Evan Osnos has a good post on the new happiness drive in China
, which is naturally faintly ludicrous:
Beijing Trade Union has arranged for forty thousand screens on buses and subway trains, as well as jumbotrons in city train stations and shopping malls, to play “happy testimonials” from workers, farmers, and teachers. A crew called the “Happy Blossom” is also making short films about the happy lives led by factory workers, to be shown on Beijing television. (Global Times includes a qualifying paragraph: “However, not every laborer appears to lead a happy life. ‘I am not happy at all to be a teacher. I majored in bel canto and I have to teach pupils because I don’t have better job opportunities,’ a 25-year old music teacher” told the paper.)
Silliness aside, the Chinese govt. is playing a rhetorical game with happiness -- using it as a catch-all justification for policies that don't have easily measurable implications, or as a synonym for "intangibles" -- that has lately become ubiquitous. I find the "happiness" idea quite unambiguously worthwhile in its purely destructive
uses: consider, e.g., the old Krugman point
about French GDP per head being lower than American GDP per head because the French take more time off. It is intuitively clear that this weakens arguments of the form, "the French are poorer than the Americans, therefore they should adopt policies that make them more like the Americans" -- there clearly is
a trade-off, and (at least at the intuitive level) a trade-off corresponds to a set of points that are not "well-ordered" in terms of utility.
With the constructive agenda based on happiness, however, I am almost entirely out of sympathy. No doubt this is partly stylistic -- like Ian Leslie, I dislike the "Trendy Vicar tone
" of the happiness movement, all the "stop to think about it" / "hectic pace of life" crap -- and partly based on skepticism about self-reported happiness (largely dispositional, heavily socially influenced, inflected by signaling: I approve of people who respond to "how are you" with a grunt). But it also seems trivial to come up with situations that are the exact inverse of that Krugman argument: cases in which it is intuitively sensible to trade happiness for other things, like knowledge or responsibilities. For instance most works of art, and perhaps the large majority of scientific inventions -- e.g., the spinning jenny -- probably can't be justified through their impact on gross human happiness, but are worthwhile in some fairly obvious sense. (One can wriggle out of this through redefining "happiness" to include every possibly valuable thing, have higher/lower forms, etc. but this is a stupid semantic game.)
Anyway, the point about "happiness" is that it is the latest buzzword for scientism in the humanities; it is what "progress" was in the era after Herbert Spencer, and (perhaps) what growth was for a while in the mid-20th. (Perhaps the era of Lagrange and Gauss, ca. 1800, was obsessed with voting systems for a similar reason.) There is an enduring tendency for the latest scientific fad -- preferably something that is a little amorphous, though this seems not to be essential -- to be applied to human affairs by implicitly adopting a self-serving value system according to which the one thing the new science is about is precisely the thing that's to be maximized. Thus with psychology -- evolutionary and otherwise -- and happiness.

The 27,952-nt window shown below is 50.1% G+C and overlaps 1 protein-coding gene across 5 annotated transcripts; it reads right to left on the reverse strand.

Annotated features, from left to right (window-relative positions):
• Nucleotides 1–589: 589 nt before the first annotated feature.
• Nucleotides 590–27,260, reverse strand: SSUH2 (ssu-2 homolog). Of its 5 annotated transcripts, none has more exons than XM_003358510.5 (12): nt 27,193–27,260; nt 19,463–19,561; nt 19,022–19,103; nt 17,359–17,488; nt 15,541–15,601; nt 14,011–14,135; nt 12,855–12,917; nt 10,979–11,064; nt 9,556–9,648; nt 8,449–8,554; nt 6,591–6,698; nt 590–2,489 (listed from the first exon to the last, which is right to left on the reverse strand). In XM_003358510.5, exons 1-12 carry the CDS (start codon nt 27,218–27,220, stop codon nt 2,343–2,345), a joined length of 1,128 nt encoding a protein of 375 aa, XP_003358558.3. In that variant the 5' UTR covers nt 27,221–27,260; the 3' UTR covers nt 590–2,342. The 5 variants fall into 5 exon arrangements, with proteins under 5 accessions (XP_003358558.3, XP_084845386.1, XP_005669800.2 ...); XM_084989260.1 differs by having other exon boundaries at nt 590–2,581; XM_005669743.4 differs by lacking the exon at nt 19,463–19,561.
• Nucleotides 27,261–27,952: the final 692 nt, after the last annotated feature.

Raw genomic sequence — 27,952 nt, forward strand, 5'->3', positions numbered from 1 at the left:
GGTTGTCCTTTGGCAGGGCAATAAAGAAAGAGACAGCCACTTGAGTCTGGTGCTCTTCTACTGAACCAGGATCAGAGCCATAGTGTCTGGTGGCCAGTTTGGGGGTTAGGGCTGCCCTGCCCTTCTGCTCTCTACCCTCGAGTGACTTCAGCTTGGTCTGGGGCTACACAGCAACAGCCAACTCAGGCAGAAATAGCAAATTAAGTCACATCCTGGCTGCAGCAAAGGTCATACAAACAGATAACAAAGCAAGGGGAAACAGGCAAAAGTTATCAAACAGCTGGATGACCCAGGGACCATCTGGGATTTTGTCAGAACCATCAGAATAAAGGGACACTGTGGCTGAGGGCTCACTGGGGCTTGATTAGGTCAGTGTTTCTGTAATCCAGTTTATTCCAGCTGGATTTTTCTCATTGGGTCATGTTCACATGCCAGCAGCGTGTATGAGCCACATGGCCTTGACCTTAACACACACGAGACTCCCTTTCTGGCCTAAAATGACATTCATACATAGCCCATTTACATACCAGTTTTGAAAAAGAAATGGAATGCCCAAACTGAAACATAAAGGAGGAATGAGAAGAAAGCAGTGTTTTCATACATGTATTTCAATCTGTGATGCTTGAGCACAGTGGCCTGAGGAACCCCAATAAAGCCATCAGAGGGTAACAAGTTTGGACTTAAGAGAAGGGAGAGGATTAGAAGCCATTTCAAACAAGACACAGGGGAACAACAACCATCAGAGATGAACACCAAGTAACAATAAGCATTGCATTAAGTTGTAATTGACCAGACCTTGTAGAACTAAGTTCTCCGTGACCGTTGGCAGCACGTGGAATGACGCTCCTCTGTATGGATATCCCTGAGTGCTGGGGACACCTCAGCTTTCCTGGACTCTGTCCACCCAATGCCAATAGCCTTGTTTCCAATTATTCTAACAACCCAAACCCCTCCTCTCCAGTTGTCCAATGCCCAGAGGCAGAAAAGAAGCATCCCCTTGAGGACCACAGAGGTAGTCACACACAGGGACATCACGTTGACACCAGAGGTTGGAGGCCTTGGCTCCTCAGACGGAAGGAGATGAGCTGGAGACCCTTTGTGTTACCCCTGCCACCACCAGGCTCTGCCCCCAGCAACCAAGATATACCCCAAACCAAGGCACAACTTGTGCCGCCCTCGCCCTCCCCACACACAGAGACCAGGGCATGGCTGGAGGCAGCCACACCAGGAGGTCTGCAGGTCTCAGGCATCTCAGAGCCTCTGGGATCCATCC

Of course, these scientistic fads have their political implications (Evolutionary Progress, of course, goes with racism; happiness, with a sort of goofy Chestertonian conservatism). There is a chicken-and-egg puzzle here that I'd like to understand better: to what extent are these political tendencies autonomous attributes of the sciences, and to what extent are they derivatives of the "class interests" of scientists? For instance, it seems clear to me that the discovery of large innate racial differences would delight
Steven Pinker, although I doubt that he's a racist; it would just be a dramatic vindication of the kind of biological determinism his research is based on. At the other extreme, a lot of people, like Richard Posner, seem to have pre-existing views that they garnish with faddish scientific examples. On the third hand, one becomes an evolutionary psychologist or neurobiologist by choice, and chooses, again, to work on topics that impinge on human affairs -- typically not the most intellectually interesting part of a discipline. To what extent is ideological self-selection important here?
Happiness is different from Progress because its intrinsic political tendency seems to me traditionalist and conservative, i.e., quite different from the pre-existing tendencies and the "class interests" of scientists, much closer to those of David Brooks and Ross Douthat. This makes the politics of happiness an interesting test case for one's meta-theories about the social sciences...
Unrelated but too short for a separate post: because Elisa Gabbert
is Boston's best poet
, you can now buy her book The French Exit for $6
. Do yourself a favor and buy it even if you "don't like poetry": it's one of the more entertaining books I've read this year. (This is not meant to be an exhaustive list of its merits; the reviews focus on "cleverness" which is misleading; more accurate, I think, to see the wit as (a) part of the definition of a well-defined and appealing voice, (b) a way of crystallizing the mostly everyday subject matter.) Here is one of my favorite poems in the book, conveniently online
PPS In the interests of full disclosure I should confess that I've been meaning to write a post on happiness ever since I saw the picture that heads this post.